• #3629

      We speak telugu in Andhra Pradesh, India. We have many dialects in this language but we follow certain rules while writing and speaking formally. I never knew that standard English can be a form of dialect, as I am new to this area of study.

    • #3672

      In Poland most of the people use more or less the same variety of Polish. Nevertheless, we have local dialect which are very often maintained and respected by local communities. These dialects are not mutually intelligible due to big differences in vocabulary caused by historical influences of other countries. Most of the people who speak those dialects can also use the more standard version of Polish to communicate with others and are able to switch between those varieties. Regional dialect are usually respected by most Poles and their speakers are not looked down upon. Unfortunately, we also have so-called “redneck Polish”, which is mainly used in villages and many people consider it an inferior variety of Polish. Moreover, its users are thought to be uneducated or even unintelligent 🙁

    • #3731

      In Egypt we use many dilates from Arabiv

    • #3908

      In Sri Lanka,when it comes to one of its first languages – Sinhala, there are many regional dialects: Up county Sinhala, Low country Sinhala in the spoken variety of language. However, in formal discourse i.e. in the written variety, there’s only one norm which is regarded the standard.
      The question who decides the standard, or are varieties of English regarded subordinate?, which English should be taught to students of ESL? are some doubts which linger in my mind as an ELT practitioner.

    • #4209
      Dauda PikawiDauda Pikawi
      Member

      Dialects or vernaculars are names given to a language whose ‘prestige’ is not up to the so- called ‘standard English’ in many parts of Nigeria. And the teachers of the said standard English barely have the ‘standard competence’. The question as pointed above, is who decides the standard?

    • #4240
      Julio TorresJulio Torres
      Member

      In Colombia we have the official language which is Spanish, however, some indigenous language are used in their territories. There is a stron belief about Standard Spanish anyways, despite the very many varieties of Spanish in Colombia and in Latin America. English is considered a Foreign language in the mainland and it is only spoken in San Andres Islands and Providence in a creole variety in combination with Spanish for everyday use.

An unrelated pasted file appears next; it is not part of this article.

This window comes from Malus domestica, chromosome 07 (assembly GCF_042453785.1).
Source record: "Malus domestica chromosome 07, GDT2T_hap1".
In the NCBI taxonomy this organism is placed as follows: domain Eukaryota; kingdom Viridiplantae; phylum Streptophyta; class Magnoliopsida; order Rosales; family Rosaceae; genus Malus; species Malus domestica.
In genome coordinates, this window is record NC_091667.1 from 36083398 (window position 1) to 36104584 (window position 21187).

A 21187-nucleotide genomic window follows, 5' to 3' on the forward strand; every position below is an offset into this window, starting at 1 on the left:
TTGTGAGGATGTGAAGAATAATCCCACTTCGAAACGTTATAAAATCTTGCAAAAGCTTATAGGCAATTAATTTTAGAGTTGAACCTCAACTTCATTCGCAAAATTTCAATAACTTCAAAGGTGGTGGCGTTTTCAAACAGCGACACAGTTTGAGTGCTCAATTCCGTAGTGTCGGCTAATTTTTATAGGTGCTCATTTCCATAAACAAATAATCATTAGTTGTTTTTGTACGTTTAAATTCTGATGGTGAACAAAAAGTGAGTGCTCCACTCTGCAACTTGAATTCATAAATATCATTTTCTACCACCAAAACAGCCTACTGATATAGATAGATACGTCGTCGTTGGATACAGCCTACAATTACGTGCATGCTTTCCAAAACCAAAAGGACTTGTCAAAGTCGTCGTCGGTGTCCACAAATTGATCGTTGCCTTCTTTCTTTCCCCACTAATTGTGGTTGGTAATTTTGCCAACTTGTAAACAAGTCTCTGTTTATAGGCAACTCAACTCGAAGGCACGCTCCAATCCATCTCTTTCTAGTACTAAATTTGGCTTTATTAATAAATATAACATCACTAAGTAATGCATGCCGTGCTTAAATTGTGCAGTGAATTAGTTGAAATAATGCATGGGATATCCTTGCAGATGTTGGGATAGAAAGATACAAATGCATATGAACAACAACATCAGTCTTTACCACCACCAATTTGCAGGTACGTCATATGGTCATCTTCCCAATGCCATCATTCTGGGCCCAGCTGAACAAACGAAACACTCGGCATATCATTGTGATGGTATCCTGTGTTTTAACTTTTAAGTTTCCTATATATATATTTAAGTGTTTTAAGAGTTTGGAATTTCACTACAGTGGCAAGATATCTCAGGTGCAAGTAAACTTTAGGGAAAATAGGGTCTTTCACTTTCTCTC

• #4248
      Damien WeissDamien Weiss
      Member

      In France, local dialects are called “patois”. They are variations on “standard” French, with difference that vary from subtle to huge.
      “Patois” are viewed with fondness, as they are part of each region’s identity. Young people with a strong sense of belonging to their home region will try and save it from exctinction. However, no one in their right mind would use them in a business reunion.
      For instance, the popular “Bienvenu chez les Ch’tis” comedy drives most of its humour from the use of northern “Chtimi”, and it is treated as both endearing and amusing for outsiders. However, the success of this movie was seen with pride by locals, who saw it as an Opportunity to give their local brand of French some well deserved recognition.

    • #4263

      A mon avi, standardization of a language are largely for political reasons as well as to foster unity among a group of people from diverse background.

    • #4606

      ‘Standard English’ as an idealized form is a regional dialect. However, it can be used in different regions and different accents. Perhaps variety is a better term as dialect has negative connotations in English. The linguistic claim is correct – ‘Standard’ English is no better or worse than any other variety. It is only the social importance attached to ‘Standard’ English that means it is viewed as being superior.

    • #4630

      In Sri Lankan, majority of the Sinhala and Tamil speakers use Sinhalese and Tamil as their mother tongue. (L1 language) English language plays a link language among both ethnic groups and most importantly, English language uses as official language in the educational and administration matters in the country. There are certain dialects existed in Sinhala language based on the region while Tamil language based on the cast. However, it is needed to mention that there are no conflicts among the language dialects of these two main languages. But when it comes to English language, there is a conflict between the Standard Sri Lankan English and Non-Standard Sri Lankan English (non-put English). Furthermore, Sri Lankans try hard to learn Standard British English variety (which is impossible)in order to pass the British exams like YLE, KET,PET,CEIP and etc.

    • #4675

      There are several dialects in the U.S. which can be unintelligible to folks from other regions. For example, in North Carolina, someone might say to you as you leave their house “Ya’ll come back now, chear?” (Which means, “All of you should come back to visit again.”) or in Boston, someone might tell you, “I took a wicken diggah in my dooryard.” (Which means I fell down in my driveway).

      We can also tell which part of the U.S. we’re in based on what a person calls bubbly, sugary water. Is it soda, pop, or coke?